The panel consisted of (from viewer's left-to-right in the video):
- Prakash Malani
- Art Gittleman
- Brian Maso
- Scott Hodson
- Jim White
Jeffrey Peacock videotaped the meeting, and I uploaded it to Google Video. It is in two parts and can be seen here:
Java's value is in the platform not the language
Programming Languages for the Java Virtual Machine
Continuations are a big deal. Fortunately the Open Sourcing of Java means we'll get them in the JVM timely (if you don't consider that they should have been there from the start).
The Great Java Renaissance 2006
For a long while Apache has provided the advances that have kept Java vital and counter Sun's ongoing blunders (Threads, Swing, EJB), and more recently has been joined by Eclipse. But that isn't enough for Java to continue to lead the free world, and things started looking dismal the last year or two.
But fortunately 2006 has seen several key developments that have turned tide:
- Java goes Open Source (an outcome I foretold as inevitable in 1998).
- EJB3 adopts JPA (Hibernate's POJO persistence model).
- Google chooses Java (GWT) as the solution for cross-browser web GUI.
- Sony chooses Java (BD-J) as the HCI solution for Blu-Ray.
Some folks still don't get ithttp://jroller.com/page/matsh?entry=java_7_should_be_forked
Turns out 2006 was measurably a good year for Java: http://gregluck.com/blog/archives/2006/01/and_the_program.html
Two Years into The Great Java RenaissanceI reviewed the success of the renaissance at the JavaPosse Roundup 08, although not everyone shares my view on the situation. Turns out most folks were oblivious to how close Java came to peaking. And in sense Java really has actually already peaked. Even though I maintain that Sun will naturally do all the have to in order to keep it relevant (it is after all their stock ticker symbol now because it is a much more well known brand worldwide than "Sun Microsystems"), it is clear Java The Language (as opposed to the Java The Platform) has already finished it's ten year run of growth as innovative technology and now moves into the long, long tail of maturity.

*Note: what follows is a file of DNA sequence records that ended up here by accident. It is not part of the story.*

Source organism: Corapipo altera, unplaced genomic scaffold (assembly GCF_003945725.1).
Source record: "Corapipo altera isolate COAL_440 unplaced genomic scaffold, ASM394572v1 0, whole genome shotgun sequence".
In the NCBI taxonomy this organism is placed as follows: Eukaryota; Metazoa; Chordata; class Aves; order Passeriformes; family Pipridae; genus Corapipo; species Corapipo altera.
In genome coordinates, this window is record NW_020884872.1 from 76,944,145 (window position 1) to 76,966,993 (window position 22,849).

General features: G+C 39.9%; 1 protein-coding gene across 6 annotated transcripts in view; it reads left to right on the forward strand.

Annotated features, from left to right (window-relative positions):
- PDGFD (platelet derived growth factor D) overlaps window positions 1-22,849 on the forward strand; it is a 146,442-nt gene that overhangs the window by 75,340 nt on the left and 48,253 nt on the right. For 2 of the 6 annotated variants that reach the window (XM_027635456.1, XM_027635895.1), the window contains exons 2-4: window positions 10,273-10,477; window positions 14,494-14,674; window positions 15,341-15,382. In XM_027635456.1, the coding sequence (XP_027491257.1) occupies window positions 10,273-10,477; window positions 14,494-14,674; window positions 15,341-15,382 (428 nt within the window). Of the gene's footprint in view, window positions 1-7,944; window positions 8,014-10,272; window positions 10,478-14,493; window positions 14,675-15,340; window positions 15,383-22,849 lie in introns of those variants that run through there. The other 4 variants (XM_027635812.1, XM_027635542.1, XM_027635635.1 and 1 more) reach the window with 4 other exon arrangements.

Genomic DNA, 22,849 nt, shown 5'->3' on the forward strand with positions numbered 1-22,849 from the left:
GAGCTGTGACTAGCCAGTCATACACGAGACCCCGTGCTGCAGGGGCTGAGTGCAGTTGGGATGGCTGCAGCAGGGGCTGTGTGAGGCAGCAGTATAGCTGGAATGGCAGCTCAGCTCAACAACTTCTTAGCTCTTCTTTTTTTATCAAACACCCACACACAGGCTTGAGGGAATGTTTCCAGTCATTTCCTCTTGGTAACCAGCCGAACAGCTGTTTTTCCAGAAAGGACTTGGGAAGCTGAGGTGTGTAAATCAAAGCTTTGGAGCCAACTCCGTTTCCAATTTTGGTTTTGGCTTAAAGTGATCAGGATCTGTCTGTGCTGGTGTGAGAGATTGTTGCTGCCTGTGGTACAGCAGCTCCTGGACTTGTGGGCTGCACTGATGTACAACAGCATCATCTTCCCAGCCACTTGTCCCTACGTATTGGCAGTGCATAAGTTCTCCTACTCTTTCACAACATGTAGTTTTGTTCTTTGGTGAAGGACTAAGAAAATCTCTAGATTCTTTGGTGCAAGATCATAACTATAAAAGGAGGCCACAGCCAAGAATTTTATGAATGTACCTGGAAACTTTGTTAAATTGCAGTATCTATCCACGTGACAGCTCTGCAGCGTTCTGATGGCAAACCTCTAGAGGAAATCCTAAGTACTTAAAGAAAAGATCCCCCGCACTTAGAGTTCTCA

And we even have a fifth pillar now, Google Android!.
Sun acknowledges screwing uphttp://www.builderau.com.au/news/soa/Sun-We-screwed-up-on-open-source/0,339028227,339290077,00.htm
Everything old is new again.
Greenspun's Tenth Rule:
Any sufficiently complicated C or Fortran program contains an ad hoc informally-specified bug-ridden slow implementation of half of Common Lisp.
One of the things Scott said was that we don't need to hear the history of LISP. That isn't true because it is that history we keep repeating. The features that Ruby (and Python) adherents proclaim are those that LISP has had for a long while.
One of the lessons also is that general programmer community doesn't like LISP syntax. Which is odd since it went nuts for XML which is LISP syntax with more than double the number of backets.
But even McCarthy knew S-expression syntax would be a problem. When he first described LISP, he also expected that folks would want an Algol-like syntax, which he called MLISP. James Meehan even completed a high quality implementation of MLISP @ UCI.
Several other attempts have been made to make a popular syntax for LISP. Probably the best is Dylan.
Object-Oriented HTML is something that actually goes beyond today's paradigm.